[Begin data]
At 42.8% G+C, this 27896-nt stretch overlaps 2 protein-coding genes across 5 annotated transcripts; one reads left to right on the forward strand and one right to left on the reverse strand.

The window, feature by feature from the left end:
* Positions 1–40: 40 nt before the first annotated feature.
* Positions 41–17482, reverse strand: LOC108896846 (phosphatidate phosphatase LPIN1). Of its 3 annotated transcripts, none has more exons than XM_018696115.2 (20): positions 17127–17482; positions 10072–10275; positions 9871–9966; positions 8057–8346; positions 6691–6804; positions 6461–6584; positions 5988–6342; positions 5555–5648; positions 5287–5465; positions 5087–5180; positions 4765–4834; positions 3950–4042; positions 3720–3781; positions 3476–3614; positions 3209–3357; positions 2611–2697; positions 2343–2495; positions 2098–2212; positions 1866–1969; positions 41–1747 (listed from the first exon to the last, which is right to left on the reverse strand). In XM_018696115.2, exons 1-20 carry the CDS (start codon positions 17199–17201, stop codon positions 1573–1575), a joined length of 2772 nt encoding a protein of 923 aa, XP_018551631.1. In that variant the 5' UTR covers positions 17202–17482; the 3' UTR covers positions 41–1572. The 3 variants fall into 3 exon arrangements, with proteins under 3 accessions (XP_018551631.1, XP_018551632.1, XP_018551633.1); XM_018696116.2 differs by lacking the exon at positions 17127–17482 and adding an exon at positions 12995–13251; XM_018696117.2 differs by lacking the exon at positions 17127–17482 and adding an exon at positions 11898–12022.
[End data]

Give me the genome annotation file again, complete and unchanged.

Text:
At 42.8% G+C, this 27896-nt stretch overlaps 2 protein-coding genes across 5 annotated transcripts; one reads left to right on the forward strand and one right to left on the reverse strand.

The window, feature by feature from the left end:
* Positions 1–40: 40 nt before the first annotated feature.
* Positions 41–17482, reverse strand: LOC108896846 (phosphatidate phosphatase LPIN1). Of its 3 annotated transcripts, none has more exons than XM_018696115.2 (20): positions 17127–17482; positions 10072–10275; positions 9871–9966; positions 8057–8346; positions 6691–6804; positions 6461–6584; positions 5988–6342; positions 5555–5648; positions 5287–5465; positions 5087–5180; positions 4765–4834; positions 3950–4042; positions 3720–3781; positions 3476–3614; positions 3209–3357; positions 2611–2697; positions 2343–2495; positions 2098–2212; positions 1866–1969; positions 41–1747 (listed from the first exon to the last, which is right to left on the reverse strand). In XM_018696115.2, exons 1-20 carry the CDS (start codon positions 17199–17201, stop codon positions 1573–1575), a joined length of 2772 nt encoding a protein of 923 aa, XP_018551631.1. In that variant the 5' UTR covers positions 17202–17482; the 3' UTR covers positions 41–1572. The 3 variants fall into 3 exon arrangements, with proteins under 3 accessions (XP_018551631.1, XP_018551632.1, XP_018551633.1); XM_018696116.2 differs by lacking the exon at positions 17127–17482 and adding an exon at positions 12995–13251; XM_018696117.2 differs by lacking the exon at positions 17127–17482 and adding an exon at positions 11898–12022.